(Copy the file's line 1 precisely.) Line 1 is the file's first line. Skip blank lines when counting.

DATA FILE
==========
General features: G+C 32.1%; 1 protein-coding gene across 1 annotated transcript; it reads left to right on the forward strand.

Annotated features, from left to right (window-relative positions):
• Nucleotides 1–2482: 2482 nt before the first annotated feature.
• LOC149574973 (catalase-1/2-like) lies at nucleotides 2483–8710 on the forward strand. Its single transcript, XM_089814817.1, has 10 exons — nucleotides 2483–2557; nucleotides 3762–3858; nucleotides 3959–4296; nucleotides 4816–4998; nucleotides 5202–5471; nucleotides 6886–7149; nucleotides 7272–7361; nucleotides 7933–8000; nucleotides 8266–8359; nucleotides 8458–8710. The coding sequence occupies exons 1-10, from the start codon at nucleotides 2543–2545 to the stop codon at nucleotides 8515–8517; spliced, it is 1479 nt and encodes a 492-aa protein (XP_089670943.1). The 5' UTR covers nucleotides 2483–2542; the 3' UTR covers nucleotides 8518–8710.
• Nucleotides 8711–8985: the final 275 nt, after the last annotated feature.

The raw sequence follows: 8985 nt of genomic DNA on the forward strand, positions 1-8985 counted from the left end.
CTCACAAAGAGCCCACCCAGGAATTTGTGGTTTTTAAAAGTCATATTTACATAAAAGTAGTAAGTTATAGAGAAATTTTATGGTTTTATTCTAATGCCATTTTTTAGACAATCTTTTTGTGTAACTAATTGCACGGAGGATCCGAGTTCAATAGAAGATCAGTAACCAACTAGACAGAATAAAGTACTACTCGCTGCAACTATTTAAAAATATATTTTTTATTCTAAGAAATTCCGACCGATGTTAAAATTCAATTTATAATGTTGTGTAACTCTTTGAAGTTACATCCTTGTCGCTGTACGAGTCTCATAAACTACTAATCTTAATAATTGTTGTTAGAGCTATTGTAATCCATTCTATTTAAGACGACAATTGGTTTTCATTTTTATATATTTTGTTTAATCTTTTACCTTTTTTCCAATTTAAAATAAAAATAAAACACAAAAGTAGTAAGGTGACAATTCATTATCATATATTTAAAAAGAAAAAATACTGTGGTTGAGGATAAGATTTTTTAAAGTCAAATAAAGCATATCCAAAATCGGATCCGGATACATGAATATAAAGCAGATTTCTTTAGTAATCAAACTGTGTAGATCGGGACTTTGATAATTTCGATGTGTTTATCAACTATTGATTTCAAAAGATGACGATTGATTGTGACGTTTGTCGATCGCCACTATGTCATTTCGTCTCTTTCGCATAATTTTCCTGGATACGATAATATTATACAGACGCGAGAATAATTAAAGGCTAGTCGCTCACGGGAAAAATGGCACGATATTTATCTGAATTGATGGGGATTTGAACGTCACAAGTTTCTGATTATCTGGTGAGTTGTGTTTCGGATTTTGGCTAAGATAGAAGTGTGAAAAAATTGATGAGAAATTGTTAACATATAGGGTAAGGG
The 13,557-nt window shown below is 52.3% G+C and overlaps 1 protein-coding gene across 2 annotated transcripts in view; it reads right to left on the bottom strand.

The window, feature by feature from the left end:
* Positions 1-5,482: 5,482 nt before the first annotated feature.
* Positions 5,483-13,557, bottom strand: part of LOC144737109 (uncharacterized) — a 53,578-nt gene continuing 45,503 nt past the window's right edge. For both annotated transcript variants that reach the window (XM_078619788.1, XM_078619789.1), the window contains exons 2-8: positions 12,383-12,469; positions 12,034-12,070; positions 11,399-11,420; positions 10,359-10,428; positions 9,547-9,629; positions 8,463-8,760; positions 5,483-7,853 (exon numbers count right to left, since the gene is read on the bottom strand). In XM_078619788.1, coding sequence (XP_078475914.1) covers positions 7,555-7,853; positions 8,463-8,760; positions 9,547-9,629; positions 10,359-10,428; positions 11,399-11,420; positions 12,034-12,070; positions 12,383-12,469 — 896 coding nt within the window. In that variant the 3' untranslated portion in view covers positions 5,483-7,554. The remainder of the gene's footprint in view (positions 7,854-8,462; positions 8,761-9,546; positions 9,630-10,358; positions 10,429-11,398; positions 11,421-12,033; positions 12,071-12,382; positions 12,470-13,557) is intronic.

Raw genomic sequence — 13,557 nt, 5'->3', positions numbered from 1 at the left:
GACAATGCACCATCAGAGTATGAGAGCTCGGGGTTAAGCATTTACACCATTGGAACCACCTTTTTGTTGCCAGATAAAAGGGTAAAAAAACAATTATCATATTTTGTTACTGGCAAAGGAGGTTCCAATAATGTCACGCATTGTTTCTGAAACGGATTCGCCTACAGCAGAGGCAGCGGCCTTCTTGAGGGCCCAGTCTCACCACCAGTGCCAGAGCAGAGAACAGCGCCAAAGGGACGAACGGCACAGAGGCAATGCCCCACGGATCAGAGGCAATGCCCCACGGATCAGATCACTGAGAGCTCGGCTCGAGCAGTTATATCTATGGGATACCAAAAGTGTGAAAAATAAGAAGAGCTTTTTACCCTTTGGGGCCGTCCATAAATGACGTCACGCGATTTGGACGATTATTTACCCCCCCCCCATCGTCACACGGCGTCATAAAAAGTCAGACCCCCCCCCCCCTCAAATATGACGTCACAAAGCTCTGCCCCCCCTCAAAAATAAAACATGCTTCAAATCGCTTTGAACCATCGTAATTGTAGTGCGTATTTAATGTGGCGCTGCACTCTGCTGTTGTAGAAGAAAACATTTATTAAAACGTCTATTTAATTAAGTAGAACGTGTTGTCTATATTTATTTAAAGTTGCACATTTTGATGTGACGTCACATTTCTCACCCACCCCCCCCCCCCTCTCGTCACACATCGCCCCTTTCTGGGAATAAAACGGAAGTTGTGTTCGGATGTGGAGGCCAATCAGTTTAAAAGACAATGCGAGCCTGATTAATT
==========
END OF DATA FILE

General features: G+C 32.1%; 1 protein-coding gene across 1 annotated transcript; it reads left to right on the forward strand.